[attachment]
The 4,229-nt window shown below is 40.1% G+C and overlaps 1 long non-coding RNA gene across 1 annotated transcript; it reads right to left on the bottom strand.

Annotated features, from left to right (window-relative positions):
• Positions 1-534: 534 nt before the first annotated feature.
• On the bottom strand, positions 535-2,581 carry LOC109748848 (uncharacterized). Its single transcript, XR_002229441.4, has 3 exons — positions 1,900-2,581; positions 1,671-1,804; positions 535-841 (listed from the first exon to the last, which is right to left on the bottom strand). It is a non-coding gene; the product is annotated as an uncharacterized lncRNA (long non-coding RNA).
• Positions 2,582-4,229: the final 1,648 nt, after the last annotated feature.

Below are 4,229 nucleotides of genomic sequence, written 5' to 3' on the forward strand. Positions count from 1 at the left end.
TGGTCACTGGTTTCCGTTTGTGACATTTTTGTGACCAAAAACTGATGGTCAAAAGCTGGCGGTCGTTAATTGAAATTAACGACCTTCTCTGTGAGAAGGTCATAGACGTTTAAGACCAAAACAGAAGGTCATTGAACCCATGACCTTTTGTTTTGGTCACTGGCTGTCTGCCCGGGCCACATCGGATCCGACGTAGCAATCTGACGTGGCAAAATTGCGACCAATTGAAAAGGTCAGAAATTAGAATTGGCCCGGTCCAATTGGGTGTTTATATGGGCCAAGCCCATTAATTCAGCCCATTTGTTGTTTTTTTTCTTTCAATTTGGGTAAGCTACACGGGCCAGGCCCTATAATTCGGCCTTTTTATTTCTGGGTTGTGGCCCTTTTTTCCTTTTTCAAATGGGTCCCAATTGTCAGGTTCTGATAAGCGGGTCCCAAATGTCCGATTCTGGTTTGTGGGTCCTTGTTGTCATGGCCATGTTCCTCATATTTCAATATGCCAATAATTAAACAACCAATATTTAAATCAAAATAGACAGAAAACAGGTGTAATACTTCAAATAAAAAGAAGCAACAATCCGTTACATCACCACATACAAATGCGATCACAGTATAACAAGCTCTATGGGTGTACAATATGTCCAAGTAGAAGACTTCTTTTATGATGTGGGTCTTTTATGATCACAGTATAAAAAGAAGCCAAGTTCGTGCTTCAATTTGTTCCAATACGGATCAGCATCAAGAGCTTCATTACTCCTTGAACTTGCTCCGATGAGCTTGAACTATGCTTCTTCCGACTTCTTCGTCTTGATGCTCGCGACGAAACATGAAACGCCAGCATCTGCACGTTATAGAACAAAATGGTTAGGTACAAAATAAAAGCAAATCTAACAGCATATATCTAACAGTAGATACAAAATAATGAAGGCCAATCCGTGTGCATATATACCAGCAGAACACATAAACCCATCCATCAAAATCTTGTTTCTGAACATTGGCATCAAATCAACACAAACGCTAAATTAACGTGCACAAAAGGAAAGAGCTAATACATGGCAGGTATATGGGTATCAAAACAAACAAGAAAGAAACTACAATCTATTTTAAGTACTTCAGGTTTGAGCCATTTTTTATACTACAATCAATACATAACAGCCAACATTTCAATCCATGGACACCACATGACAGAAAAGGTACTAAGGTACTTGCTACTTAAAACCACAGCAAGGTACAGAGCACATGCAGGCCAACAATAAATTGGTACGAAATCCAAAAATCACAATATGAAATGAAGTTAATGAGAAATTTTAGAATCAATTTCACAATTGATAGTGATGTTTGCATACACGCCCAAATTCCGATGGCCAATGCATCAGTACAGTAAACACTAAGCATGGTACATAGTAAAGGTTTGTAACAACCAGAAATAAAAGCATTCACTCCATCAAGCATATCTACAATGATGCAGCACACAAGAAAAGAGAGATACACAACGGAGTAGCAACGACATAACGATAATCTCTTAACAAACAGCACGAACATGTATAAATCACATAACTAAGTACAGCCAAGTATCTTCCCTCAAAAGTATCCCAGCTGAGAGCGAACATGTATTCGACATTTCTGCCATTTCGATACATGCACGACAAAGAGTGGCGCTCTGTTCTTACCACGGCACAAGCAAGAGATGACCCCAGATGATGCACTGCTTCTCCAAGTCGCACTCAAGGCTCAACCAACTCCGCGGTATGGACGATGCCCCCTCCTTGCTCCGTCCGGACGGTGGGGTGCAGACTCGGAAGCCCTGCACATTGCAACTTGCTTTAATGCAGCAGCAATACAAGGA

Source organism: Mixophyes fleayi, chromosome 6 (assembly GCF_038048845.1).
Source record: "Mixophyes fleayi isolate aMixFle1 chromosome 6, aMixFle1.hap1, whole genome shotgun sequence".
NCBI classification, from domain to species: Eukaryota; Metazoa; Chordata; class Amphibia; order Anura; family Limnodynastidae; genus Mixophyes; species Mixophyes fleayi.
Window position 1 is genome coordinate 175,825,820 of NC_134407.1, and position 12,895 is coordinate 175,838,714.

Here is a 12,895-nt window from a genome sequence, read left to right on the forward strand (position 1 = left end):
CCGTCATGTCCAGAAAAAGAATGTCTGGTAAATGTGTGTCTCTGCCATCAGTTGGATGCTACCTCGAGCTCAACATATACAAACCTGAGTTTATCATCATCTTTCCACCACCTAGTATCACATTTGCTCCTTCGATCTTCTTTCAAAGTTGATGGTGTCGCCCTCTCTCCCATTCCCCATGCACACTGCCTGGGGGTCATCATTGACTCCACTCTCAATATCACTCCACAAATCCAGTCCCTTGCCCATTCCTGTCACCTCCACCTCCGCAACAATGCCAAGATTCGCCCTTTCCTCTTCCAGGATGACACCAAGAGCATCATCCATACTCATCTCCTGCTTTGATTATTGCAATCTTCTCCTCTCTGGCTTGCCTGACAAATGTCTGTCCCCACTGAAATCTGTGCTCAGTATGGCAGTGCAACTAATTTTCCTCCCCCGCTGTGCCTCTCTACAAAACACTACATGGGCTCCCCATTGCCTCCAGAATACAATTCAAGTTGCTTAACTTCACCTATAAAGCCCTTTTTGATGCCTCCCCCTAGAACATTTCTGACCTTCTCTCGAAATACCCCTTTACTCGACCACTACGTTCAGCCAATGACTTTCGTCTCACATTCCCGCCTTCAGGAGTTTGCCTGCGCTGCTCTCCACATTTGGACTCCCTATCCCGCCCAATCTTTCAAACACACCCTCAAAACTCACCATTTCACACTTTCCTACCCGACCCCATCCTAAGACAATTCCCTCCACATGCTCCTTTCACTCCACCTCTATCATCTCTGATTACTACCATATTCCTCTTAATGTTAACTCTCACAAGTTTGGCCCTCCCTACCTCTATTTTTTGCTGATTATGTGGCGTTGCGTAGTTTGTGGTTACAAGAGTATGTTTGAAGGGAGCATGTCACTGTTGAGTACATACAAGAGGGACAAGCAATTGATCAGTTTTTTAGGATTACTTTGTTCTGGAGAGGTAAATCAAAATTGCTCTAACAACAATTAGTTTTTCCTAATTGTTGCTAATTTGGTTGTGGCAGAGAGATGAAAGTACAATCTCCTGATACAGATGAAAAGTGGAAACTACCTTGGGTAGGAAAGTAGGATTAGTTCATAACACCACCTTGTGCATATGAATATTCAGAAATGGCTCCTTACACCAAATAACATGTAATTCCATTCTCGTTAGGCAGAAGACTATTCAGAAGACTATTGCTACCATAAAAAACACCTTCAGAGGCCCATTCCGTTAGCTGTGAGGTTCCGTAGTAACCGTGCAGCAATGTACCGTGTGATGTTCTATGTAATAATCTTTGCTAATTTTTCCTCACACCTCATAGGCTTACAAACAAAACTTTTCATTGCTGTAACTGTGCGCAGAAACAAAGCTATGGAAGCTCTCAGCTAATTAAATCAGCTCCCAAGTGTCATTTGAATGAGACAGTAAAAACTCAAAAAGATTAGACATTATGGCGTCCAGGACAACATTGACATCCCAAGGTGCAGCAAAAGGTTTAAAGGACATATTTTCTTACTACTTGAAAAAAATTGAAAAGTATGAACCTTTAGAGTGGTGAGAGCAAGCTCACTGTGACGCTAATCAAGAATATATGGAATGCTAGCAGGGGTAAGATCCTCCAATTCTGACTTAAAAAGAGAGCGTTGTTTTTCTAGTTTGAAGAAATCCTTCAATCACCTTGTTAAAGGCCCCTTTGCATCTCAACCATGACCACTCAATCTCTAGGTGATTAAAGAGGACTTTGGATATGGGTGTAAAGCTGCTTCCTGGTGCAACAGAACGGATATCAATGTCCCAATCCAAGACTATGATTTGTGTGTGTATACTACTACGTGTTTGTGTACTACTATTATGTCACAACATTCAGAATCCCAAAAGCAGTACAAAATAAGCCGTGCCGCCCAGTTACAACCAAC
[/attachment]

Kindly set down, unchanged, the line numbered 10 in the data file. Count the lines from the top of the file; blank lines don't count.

NCBI classification, from domain to species: Eukaryota; Metazoa; Chordata; class Amphibia; order Anura; family Limnodynastidae; genus Mixophyes; species Mixophyes fleayi.